When Viscountess Emma Weymouth signed up to compete in last year's Strictly Come Dancing, she said she couldn't wait for the opportunity to showcase her stylish flair dressed in "fabulous outfits".
Now Britain's first black marchioness is allowing her creative juices to flow once more as she plots the transformation at one of the country's most eccentric estates.
The 34-year-old, now titled Lady Bath following the death of her flamboyant father-in-law Alexander earlier this year, has vowed to revive the fortunes of the Longleat Estate in Wiltshire.
The London-born socialite has outlined her vision for the 9,000-acre ancestral seat which was inherited to her husband Ceawlin Thynn, the 8th Marquess of Bath.
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Projects in the pipeline include launching the first Longleat fashion show, sprucing up the gardens and a return to growing pineapples, once produced in "huge quantities" on the grounds.
“I see my role as a practical thing,” she told high society magazine Tatler. “As a wife, mother and someone with a responsibility to maintain this incredible estate.
“I want to do this majestic estate justice because I think it deserves it. It was built in 1580 and it is our job to leave it in better shape for the next generation. It deserves to be loved.”
The estate, which includes a 130-room Elizabethan house and drive-through safari park, had become renowned as one of the most eccentric in the country following the near 30-year-old ownership of Alexander Thynn, the 7th Marquess.
Nicknamed the “Loins of Longleat”, the former Lord Bath was known for having numerous partners living on his country estate, and for his peculiar fashion sense.
The then proprietor pursued a career as an artist adorning the walls of his Tudor manstion with his erotic murals and unsuccessfully stood as a parliamentary candidate for the the Wessex Regionalist Party in the 1974 general election.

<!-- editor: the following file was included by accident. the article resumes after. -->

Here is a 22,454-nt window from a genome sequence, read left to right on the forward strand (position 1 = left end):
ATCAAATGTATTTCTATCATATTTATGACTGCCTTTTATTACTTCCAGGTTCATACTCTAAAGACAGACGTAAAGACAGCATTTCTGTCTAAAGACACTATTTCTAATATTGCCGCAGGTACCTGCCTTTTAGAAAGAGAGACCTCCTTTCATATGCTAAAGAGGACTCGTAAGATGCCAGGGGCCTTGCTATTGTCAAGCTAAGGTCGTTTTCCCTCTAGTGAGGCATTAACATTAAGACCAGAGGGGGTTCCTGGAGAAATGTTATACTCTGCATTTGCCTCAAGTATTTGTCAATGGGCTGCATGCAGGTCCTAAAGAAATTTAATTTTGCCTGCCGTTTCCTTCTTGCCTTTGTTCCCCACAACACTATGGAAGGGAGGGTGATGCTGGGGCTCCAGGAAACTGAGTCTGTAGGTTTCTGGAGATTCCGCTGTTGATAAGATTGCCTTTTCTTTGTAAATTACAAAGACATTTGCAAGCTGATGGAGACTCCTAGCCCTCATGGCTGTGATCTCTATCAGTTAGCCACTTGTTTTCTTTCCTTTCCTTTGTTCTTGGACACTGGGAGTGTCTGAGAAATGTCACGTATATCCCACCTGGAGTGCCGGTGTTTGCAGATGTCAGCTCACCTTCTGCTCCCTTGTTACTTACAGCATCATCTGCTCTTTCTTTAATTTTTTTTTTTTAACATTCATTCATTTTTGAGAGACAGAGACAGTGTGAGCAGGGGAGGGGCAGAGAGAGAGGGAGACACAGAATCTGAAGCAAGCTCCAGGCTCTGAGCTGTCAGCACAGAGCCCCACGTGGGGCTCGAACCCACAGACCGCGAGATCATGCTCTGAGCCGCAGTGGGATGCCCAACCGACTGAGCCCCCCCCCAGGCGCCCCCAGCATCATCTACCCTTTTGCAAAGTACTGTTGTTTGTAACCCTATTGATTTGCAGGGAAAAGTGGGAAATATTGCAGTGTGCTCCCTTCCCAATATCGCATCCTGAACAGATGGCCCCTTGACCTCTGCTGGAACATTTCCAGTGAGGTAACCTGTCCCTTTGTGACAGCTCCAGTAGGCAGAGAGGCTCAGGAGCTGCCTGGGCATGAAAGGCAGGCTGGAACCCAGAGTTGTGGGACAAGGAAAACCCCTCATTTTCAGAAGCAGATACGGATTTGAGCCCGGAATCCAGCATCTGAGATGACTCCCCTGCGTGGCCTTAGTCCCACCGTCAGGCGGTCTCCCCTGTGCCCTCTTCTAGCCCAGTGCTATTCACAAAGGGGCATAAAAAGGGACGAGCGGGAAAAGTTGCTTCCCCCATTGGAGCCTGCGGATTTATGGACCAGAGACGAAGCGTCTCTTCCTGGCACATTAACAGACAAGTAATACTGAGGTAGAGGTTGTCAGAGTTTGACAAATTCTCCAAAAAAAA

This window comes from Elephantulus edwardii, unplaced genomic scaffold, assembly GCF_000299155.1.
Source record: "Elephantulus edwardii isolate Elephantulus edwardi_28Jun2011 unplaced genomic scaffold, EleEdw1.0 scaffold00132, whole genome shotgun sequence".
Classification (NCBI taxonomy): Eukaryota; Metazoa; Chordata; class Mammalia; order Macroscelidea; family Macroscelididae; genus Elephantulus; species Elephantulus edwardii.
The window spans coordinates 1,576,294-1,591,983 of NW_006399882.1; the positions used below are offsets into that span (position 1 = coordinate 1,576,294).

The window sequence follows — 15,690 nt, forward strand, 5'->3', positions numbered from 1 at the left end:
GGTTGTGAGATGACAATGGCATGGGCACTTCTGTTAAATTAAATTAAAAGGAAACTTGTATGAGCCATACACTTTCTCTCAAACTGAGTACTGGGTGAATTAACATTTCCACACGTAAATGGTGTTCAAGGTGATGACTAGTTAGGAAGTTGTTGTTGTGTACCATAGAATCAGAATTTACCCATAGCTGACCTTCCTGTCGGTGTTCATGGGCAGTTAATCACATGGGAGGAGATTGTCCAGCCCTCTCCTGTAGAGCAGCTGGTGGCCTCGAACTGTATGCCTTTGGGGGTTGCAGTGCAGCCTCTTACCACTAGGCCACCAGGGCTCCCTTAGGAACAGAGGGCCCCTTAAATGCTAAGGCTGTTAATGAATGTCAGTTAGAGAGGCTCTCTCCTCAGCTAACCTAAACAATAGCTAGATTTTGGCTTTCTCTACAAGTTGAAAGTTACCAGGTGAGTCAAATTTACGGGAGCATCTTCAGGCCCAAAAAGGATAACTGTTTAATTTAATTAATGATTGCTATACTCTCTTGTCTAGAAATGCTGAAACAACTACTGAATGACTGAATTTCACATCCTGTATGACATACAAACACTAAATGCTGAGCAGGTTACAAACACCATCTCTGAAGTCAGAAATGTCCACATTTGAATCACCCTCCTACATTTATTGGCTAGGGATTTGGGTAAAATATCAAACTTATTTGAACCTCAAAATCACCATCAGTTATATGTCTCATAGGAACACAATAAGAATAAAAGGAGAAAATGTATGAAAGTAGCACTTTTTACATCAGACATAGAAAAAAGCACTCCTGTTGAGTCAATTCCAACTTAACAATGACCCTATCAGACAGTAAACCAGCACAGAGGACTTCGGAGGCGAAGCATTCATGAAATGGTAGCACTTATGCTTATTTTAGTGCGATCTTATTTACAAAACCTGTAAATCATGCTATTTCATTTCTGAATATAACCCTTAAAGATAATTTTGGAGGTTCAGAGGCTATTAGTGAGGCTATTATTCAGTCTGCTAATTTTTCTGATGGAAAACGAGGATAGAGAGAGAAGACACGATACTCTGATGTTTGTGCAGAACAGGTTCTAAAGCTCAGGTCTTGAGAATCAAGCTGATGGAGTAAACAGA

The alleged removal of his paintings orchestrated by his son was reported to have caused a family rift.
The couple were handed the reins of the estate in April following the death of the 7th Marquess of Bath, who died at the Royal United hospital in Bath, where he tested positive for coronavirus. He was 87. His successors have indicated 2021 could signal a fresh start for Longleat.
“I have my list,” Lady Bath said of her ambitions for the estate, which includes a Dolce & Gabbana-inspired “fashion show at Longleat”.
She added: “I want to bring everything back to Longleat: the Capability Brown-designed kitchen gardens. I’d love a floristry. And pineapples. They used to grow them in huge quantities because they were such a status symbol.”
The estate has been starved of visitors during the pandemic but is set to reopen on December 3 following the conclusion of England's second national lockdown.
Born to a Nigerian oil tycoon, Ladi Jadesimi, and British woman, Suzanna McQuiston, Lady Bath broke new ground this year by becoming Britain's first black marchioness.
But the mother-of-two has indicated she doesn't want the milestone to define her work.
She said: “I aspire to a future where [my skin colour] is not a defining characteristic.” Instead, she said her focus was fixed on maintaining Longleat for future generations.
“All of what I do is for my children really. They are my everything.”
Although known in high-society through her socialite mother and oil magnate father, Lady Bath became better known to the public at large last year on Strictly Come Dancing when she was known as Viscountess Emma Weymouth.
She was paired with Aljaž Škorjanec, who she has remained in touch with, after the couple were voted off in the seventh week of the competition.
“He’s been a real rock through lockdown. We all had Strictly Zoom quizzes to keep our spirits up,” she added.
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